With the number of small renewable energy systems receiving Feed-in Tariff (FiT) payments rising by a quarter during 2014, the Government is considering pulling the plug on the popular subsidy scheme.
Following a wave of proposed cuts to renewable energy subsidies in July, the Government has announced fresh proposals on the future of the FiT scheme, which provides a financial incentive for installing small-scale renewable energy systems such as solar PV, wind, hydropower and anaerobic digestion (AD).
New figures from the Department of Energy and Climate Change (DECC) show that the number of installations supported by the scheme is now approaching the 750,000 mark.
However, with the Government already set to break its £7.6 billion cap on green energy subsidies by 2020, the successful FiT scheme is now in the Government firing line.
A consultation proposing to remove FiT ‘pre-accreditation’ rules – which guarantee a tariff level for projects before installation begins – had already been launched on 19 August 2015. However, a fresh consultation, launched on 27 August, proposes much deeper changes.
The latest consultation proposes new cost control measures, including cuts of up to 87 per cent to generation tariffs and a cap on the scheme’s expenditure for new applicants.
Crucially, the document also outlines that “if cost control measures are not implemented or effective in ensuring that expenditure under the scheme is affordable and sustainable, Government proposes that the only alternative would be to end generation tariffs for new applicants as soon as legislatively possible”. This could be as early as January 2016.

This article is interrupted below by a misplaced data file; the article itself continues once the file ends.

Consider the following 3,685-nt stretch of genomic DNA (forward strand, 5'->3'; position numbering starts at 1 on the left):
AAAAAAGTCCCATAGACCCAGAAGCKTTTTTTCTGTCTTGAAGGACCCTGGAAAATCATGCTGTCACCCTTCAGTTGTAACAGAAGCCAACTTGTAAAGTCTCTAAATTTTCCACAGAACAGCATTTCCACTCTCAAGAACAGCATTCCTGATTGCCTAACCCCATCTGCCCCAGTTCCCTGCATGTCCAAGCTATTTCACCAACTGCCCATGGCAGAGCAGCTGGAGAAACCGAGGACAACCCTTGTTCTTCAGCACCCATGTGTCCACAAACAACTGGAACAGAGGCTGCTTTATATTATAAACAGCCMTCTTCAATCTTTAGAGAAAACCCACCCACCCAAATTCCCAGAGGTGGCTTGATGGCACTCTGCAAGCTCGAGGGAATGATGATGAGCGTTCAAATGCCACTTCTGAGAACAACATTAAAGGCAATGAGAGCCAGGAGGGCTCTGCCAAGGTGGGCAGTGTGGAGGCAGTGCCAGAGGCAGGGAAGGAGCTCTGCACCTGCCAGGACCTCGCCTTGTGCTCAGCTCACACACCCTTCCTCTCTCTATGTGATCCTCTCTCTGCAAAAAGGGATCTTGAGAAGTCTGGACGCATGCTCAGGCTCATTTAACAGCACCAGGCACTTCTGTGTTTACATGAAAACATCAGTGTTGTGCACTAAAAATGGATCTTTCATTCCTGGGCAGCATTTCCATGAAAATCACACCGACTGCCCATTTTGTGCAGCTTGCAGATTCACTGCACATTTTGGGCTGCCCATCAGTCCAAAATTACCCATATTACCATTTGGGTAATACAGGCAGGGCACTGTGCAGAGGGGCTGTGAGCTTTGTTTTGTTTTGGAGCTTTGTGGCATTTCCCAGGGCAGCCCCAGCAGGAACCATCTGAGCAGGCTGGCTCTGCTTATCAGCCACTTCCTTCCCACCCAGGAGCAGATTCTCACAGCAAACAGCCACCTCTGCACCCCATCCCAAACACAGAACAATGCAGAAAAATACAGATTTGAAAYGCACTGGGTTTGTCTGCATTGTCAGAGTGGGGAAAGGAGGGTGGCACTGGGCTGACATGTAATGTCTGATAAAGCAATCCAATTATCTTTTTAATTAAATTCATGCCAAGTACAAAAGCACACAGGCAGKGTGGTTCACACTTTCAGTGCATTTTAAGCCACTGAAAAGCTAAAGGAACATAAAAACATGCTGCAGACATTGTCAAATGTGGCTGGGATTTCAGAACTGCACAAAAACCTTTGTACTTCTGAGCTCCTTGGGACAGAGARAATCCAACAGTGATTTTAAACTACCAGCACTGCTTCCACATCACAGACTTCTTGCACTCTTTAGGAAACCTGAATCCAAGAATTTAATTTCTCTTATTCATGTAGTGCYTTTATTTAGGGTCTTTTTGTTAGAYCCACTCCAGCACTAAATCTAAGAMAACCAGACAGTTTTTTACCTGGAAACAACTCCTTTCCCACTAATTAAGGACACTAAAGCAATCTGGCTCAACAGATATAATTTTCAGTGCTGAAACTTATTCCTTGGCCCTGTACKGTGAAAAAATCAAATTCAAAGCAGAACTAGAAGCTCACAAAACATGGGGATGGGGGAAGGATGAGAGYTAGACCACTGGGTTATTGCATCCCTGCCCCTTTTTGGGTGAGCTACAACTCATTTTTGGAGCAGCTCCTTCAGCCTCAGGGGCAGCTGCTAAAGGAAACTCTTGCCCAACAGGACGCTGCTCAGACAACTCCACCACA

Energy and climate change secretary, Amber Rudd, said that progress on deploying renewable energy technologies in the UK had been “better than we could possibly have imagined” and that it was time to consider whether subsidies in their current form were sustainable.
“Our initial ambition was to support 750,000 installations under the FiT by 2020. Take-up has been so great that we expect to achieve this ambition by the end of this year”, she said.
“But this has meant that the overall cost of the scheme has also exceeded expectations. At the same time, the technologies being supported have seen dramatic reductions in costs.”
This is supported by a new report from the International Energy Agency (IEA), which suggests that the cost of generating electricity from renewable sources such as solar and wind has more than halved over the last five years.
However, industry leaders are arguing that the Government’s proposals are too drastic for markets that are still yet to reach maturity – particularly for solar PV, which will suffer the biggest cuts.
Daniel Roca, UK manager for the solar division of global technology firm, Panasonic, likened it to “push[ing] the bird out of the nest before it can properly fly.”
According to Mike Landy, head of policy at the Solar Trade Association (STA), the proposals are likely to fuel a “massive market rush” of installations over the next few months as new applicants dash to ensure they qualify for the current tariffs before they drop in 2016.
The Government has confirmed that there will be no retrospective changes to existing FiT accreditations, so businesses that have already installed renewable technologies through the scheme will not see their tariffs reduced.